The M.I.T. Media Lab’s Ties to Epstein Lift Into View a Cynical Feedback Loop Between Activism and What It Seeks to Combat
Earlier this month, The New Yorker’s Ronan Farrow revealed evidence that M.I.T.’s famed Media Lab had failed to disclose the full extent of its financial entanglement with ignominious financier Jeffrey Epstein. Despite the knowledge that Epstein had pleaded guilty in 2008 to a felony charge of solicitation of prostitution involving a minor, reports claim, the Media Lab continued to accept financial gifts from him and those in his network, to consult with him on the allocation of such gifts, and to pass them off (publicly and internally) as anonymous donations. Emails and other documents show the efforts made by Media Lab Director Joi Ito and other university officials to conceal Epstein’s role in securing millions in donations for the lab, as recently as 2014. The next day, it was announced that Ito had resigned from his position and that the university would pursue an independent investigation.
Part of what makes this revelation so scandalous is the M.I.T. Media Lab’s self-styled reputation as an iconoclastic and dissident research outfit. In early 2017, the Media Lab launched its Disobedience Award, an annual $250,000 prize given to groups or individuals engaging in what the lab called “responsible, ethical disobedience.” (Seemingly a contradiction in terms, the funding of “responsible disobedience” begs the question of to whom or what disobedient actors are asked to be responsible here.) The award, bankrolled by LinkedIn co-founder Reid Hoffman, gleefully officiated the marriage of venture capitalism and activism. The inaugural prize went to a research team focused on the Flint water crisis. The following year, in 2018, the award went to pioneers of the #MeToo Movement Tarana Burke, BethAnn McLaughlin, and Sherry Marts for their work raising awareness about and combatting sexual assault and harassment.
Especially disturbing is the realization that Epstein’s money, connections, and influence were quietly at work behind — even if they did not directly fund — the Media Lab’s very public commitment to the #MeToo movement.
This revelation lifts into view a cynical feedback loop. Epstein’s close involvement with the Media Lab exposes the university’s troubling role as a laundering mechanism between private capital and public activism. It emblematizes the deadlock created when charitable donations by the rich and powerful are used to fund efforts that seek to expose and dismantle precisely the consolidation and abuses of power that such patrons can represent. Activism finds itself caught in a dangerous bargain when it serves a public relations role for the structures it directly or indirectly challenges, potentially making them more impervious to future resistance.
High-minded institutions, such as universities and art museums, have found themselves caught between the values they promote and the values associated with the funding they accept and depend on.
When exposed for public view, their patrons’ global investment portfolios and offshore holdings bespeak a crisis of institutional ethics. We need to have a conversation not just about “clean” vs. “dirty” money but about how financial support for progressive causes is a tool by which the wealthy and influential can buy themselves a clean slate.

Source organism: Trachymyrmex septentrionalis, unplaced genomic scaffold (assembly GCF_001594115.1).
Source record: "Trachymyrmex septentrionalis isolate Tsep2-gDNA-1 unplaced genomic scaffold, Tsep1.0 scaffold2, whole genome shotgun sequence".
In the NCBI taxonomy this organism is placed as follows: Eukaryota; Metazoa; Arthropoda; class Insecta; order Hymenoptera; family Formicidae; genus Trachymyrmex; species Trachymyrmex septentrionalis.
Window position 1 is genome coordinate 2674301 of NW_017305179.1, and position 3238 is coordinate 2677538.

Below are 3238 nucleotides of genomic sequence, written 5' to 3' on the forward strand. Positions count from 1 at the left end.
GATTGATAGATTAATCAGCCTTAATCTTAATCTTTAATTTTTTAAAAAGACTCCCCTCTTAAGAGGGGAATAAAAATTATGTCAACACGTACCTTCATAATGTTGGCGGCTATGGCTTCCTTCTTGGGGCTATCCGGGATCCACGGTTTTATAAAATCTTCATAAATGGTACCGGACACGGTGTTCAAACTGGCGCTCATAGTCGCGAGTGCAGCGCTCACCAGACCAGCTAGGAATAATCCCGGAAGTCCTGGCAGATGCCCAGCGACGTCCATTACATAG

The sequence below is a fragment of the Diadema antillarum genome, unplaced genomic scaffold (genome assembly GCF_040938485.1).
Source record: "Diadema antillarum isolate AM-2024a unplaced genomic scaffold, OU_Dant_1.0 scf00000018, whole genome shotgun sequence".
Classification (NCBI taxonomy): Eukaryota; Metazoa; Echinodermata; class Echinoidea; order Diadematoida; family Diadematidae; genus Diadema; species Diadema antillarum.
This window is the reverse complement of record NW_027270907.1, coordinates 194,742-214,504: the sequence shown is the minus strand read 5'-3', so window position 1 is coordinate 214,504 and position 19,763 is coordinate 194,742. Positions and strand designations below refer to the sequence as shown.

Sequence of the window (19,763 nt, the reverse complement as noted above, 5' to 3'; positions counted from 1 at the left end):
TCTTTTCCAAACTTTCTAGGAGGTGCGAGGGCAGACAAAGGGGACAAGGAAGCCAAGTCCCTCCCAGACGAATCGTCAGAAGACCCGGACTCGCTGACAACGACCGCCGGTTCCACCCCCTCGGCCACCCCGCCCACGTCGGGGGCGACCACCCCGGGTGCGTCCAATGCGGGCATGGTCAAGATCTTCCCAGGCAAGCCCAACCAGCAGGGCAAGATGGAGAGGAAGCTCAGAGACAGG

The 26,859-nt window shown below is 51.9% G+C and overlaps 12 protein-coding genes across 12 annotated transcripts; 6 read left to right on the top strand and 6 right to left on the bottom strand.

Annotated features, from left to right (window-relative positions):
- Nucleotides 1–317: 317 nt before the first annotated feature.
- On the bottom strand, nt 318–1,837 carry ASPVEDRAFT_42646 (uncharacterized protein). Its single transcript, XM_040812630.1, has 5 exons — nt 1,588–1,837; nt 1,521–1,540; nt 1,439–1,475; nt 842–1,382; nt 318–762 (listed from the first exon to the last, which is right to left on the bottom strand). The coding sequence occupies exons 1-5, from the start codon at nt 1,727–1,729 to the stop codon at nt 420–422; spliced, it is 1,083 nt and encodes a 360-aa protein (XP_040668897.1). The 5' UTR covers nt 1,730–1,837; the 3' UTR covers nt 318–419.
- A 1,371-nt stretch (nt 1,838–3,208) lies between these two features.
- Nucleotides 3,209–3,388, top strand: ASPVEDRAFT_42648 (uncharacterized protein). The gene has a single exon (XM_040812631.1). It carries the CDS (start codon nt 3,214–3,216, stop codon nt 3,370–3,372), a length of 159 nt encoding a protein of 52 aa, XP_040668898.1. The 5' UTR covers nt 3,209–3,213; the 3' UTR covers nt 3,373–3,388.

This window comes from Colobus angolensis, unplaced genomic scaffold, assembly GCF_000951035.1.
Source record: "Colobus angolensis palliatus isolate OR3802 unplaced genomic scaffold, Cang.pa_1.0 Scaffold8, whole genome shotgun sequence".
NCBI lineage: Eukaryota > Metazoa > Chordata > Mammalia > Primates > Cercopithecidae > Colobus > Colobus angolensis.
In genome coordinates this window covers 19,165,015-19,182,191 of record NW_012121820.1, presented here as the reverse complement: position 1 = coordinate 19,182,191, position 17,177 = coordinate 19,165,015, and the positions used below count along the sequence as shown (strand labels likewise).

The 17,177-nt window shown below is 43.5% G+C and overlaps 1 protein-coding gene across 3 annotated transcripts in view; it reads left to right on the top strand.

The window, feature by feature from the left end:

The Media Lab’s Disobedience Award itself raises serious concerns about how private money and university fundraising and promotion can be used to domesticate, co-opt, and tame disobedience, enlisting activists into what art critic Isabelle Graw has called “subversion for hire.” While this strategic co-option does fund important activist projects, it exchanges that funding for the project’s ethical credibility, which it uses to legitimize and cleanse the reputations of those whose wealth and connections empower to act with impunity.
The point is not to blame activists when resources are scarce and money is needed for their work to have impact; as a matter of course, no money is ever pure. Indeed, the discourse of purity is often an alibi for inaction. But it is becoming increasingly clear that we must think carefully as a society about how to negotiate the role that activism is given to play in relationship to corporate funding. Individual resignations and university ethics investigations should not obscure the larger problem. In this case, the university, rather than acting as a mere intermediary between donors and activists, must take on an active role in the matter. In the short term, M.I.T. needs to investigate this sordid affair, but in the longer term, the scandal poses an opportunity to reflect on the public mission of the university and its increasing reliance on private donors.
The use of activism as a mechanism by which the powerful immunize themselves against criticism is nothing new. While we may respond with surprise when something like this happens, we should remember that capitalism has always enabled those who have the means to buy silence by empowering others to speak.
Anna Watkins Fisher is an assistant professor in the Department of American Culture at the University of Michigan. Her research examines the relationship between radical politics and state and corporate interests.